I am dazzled by the light of day after four hours of expedition to the caves. I would have liked to continued the adventure a little longer. We cross the forest to return to our starting point and I feel the tiredness falling on me. The shuttle takes us back to the premises where a good hot shower as well as bagels and tomato soup await us! Perfect. The photos taken by Tim and Karen throughout the adventure are projected on a screen. $30 to buy a 2giga usb stick containing the eighty photos, it is a little expensive. Fortunately a solution is found with the sharing of the price between the whole group. I chat a bit with Tim and Karen. In winter they make one expedition per day but in summer it goes up to two per day. It must be damn tiring! Thank you for their kindness, availability and support! They made the experience unforgettable.

I leave towards Waitomo and my hotel about twenty minutes on foot. The sky is overcast but some rays of sunshine come through. I feel perfectly fine and peaceful. I am happy I did the Black Abyss Tour! To say that a few hours ago, I was wondering if I had not made a mistake when booking this activity. And the only thought I have in mind right now is to do it again as soon as possible! While walking on the way back, I tell myself that if I have the possibility I will come back in spring to test the other adventures proposed by The Legendary Black Water Rafting Company!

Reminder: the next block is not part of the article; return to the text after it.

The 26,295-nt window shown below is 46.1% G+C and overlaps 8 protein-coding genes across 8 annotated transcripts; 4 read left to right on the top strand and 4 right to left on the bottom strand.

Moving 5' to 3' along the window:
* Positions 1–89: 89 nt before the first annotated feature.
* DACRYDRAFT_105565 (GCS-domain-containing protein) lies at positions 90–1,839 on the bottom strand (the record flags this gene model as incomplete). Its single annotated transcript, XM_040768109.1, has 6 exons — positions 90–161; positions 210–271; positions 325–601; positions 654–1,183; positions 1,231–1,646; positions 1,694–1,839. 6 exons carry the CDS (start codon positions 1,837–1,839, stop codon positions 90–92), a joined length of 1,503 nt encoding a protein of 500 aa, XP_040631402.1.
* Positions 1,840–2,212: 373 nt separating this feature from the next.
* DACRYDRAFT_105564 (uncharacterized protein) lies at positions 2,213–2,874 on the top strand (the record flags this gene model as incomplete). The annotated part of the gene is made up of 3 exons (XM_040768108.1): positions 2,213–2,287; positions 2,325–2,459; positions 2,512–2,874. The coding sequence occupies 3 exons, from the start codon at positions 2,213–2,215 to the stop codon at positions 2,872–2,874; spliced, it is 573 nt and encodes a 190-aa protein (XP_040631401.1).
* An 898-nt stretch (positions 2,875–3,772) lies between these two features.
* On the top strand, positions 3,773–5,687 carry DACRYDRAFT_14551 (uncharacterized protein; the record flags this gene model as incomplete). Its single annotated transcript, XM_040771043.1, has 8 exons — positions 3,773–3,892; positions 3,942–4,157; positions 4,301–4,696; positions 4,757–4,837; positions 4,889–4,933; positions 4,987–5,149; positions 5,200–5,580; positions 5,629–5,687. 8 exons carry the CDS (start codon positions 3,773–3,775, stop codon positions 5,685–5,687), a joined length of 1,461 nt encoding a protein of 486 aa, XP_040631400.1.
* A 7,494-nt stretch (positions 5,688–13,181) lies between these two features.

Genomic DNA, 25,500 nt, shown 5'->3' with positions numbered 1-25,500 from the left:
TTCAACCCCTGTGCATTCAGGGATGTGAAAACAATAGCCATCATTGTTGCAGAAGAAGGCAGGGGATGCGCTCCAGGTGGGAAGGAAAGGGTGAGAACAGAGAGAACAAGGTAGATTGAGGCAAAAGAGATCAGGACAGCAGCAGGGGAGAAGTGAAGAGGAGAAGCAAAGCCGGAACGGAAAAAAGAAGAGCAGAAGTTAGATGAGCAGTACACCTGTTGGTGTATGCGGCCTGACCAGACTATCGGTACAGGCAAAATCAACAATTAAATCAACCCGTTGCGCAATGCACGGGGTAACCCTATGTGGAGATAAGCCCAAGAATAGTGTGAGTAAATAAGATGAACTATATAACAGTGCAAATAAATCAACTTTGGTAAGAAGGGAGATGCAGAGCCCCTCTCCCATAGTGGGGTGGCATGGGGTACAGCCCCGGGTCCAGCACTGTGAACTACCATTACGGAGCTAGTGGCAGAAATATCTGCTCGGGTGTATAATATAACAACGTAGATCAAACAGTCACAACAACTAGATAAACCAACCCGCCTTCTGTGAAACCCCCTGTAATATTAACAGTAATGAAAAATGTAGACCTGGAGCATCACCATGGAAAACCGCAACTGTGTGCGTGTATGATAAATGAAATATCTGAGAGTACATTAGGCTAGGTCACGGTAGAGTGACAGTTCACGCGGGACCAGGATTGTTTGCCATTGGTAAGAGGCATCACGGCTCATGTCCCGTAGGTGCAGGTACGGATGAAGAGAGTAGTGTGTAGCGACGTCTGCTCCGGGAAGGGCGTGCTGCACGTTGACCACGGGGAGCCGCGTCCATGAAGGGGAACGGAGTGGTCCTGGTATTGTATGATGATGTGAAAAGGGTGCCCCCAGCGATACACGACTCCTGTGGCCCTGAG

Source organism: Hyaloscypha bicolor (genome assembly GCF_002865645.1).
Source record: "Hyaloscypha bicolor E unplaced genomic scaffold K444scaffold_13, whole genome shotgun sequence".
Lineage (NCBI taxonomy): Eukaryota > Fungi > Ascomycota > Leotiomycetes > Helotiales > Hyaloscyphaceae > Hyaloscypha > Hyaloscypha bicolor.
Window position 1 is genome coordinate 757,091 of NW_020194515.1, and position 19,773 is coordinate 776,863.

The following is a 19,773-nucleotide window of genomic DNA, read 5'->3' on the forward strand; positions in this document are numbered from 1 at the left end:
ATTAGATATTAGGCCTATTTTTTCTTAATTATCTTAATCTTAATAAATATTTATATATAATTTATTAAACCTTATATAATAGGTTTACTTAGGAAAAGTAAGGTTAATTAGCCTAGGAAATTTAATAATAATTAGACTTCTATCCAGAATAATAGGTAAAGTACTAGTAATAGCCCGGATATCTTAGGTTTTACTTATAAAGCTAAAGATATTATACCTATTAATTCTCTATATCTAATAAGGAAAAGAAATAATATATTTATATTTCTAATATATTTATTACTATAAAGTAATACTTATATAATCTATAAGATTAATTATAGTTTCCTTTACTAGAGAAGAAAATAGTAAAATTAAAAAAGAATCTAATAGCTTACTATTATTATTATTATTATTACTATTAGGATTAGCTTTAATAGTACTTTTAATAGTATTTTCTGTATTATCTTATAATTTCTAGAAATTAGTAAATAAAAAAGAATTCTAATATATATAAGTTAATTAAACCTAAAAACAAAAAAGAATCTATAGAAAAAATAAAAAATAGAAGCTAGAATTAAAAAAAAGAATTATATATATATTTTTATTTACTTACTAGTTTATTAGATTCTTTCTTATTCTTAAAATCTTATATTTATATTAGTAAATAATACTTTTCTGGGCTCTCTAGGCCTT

Back at Waitomo, I take a short walk to see the viewpoint over the village. It is already 5.30p.m. and the sun is setting. With a fading light, I climb the small hill in front of the hotel where the point of view is located. The view is very beautiful. The undulating hills clad in meadows and lush forests, the few houses of Waitomo, the superb white building of the hotel, the mist in the valleys in the distance … In the daylight that goes out, I have the impression of feeling the soul and the beauty of the country vibrating before my eyes.

Leave a Reply

Your email address will not be published. Required fields are marked *

Chapter II. The last land

Abel Tasman Track on South Island, New Zealand © Claire Blumenfeld

New Zealand landscapes